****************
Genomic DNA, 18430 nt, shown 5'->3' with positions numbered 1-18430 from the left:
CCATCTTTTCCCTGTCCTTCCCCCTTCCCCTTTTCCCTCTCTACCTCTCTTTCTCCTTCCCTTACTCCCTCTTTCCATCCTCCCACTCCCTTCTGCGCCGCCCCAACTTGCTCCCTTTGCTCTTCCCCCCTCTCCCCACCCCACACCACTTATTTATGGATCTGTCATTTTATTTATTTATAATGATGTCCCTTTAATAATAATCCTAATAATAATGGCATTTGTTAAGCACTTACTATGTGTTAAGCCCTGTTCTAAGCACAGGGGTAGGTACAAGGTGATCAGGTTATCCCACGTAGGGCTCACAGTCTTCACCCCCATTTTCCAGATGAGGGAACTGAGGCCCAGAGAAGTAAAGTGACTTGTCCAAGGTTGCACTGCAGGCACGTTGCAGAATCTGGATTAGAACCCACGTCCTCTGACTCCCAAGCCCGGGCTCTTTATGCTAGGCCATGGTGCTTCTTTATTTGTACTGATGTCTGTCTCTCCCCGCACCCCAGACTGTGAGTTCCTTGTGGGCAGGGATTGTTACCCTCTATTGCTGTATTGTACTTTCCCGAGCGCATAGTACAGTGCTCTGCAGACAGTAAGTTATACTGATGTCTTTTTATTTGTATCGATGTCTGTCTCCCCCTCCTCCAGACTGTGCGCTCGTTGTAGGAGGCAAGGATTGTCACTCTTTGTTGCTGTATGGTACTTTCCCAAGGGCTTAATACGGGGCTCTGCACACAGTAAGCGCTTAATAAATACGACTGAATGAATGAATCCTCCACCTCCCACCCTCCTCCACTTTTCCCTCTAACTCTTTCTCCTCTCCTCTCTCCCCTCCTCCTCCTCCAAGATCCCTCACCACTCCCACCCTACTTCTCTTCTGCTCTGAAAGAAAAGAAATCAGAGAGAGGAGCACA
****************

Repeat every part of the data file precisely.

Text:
Genomic DNA, 18430 nt, shown 5'->3' with positions numbered 1-18430 from the left:
CCATCTTTTCCCTGTCCTTCCCCCTTCCCCTTTTCCCTCTCTACCTCTCTTTCTCCTTCCCTTACTCCCTCTTTCCATCCTCCCACTCCCTTCTGCGCCGCCCCAACTTGCTCCCTTTGCTCTTCCCCCCTCTCCCCACCCCACACCACTTATTTATGGATCTGTCATTTTATTTATTTATAATGATGTCCCTTTAATAATAATCCTAATAATAATGGCATTTGTTAAGCACTTACTATGTGTTAAGCCCTGTTCTAAGCACAGGGGTAGGTACAAGGTGATCAGGTTATCCCACGTAGGGCTCACAGTCTTCACCCCCATTTTCCAGATGAGGGAACTGAGGCCCAGAGAAGTAAAGTGACTTGTCCAAGGTTGCACTGCAGGCACGTTGCAGAATCTGGATTAGAACCCACGTCCTCTGACTCCCAAGCCCGGGCTCTTTATGCTAGGCCATGGTGCTTCTTTATTTGTACTGATGTCTGTCTCTCCCCGCACCCCAGACTGTGAGTTCCTTGTGGGCAGGGATTGTTACCCTCTATTGCTGTATTGTACTTTCCCGAGCGCATAGTACAGTGCTCTGCAGACAGTAAGTTATACTGATGTCTTTTTATTTGTATCGATGTCTGTCTCCCCCTCCTCCAGACTGTGCGCTCGTTGTAGGAGGCAAGGATTGTCACTCTTTGTTGCTGTATGGTACTTTCCCAAGGGCTTAATACGGGGCTCTGCACACAGTAAGCGCTTAATAAATACGACTGAATGAATGAATCCTCCACCTCCCACCCTCCTCCACTTTTCCCTCTAACTCTTTCTCCTCTCCTCTCTCCCCTCCTCCTCCTCCAAGATCCCTCACCACTCCCACCCTACTTCTCTTCTGCTCTGAAAGAAAAGAAATCAGAGAGAGGAGCACA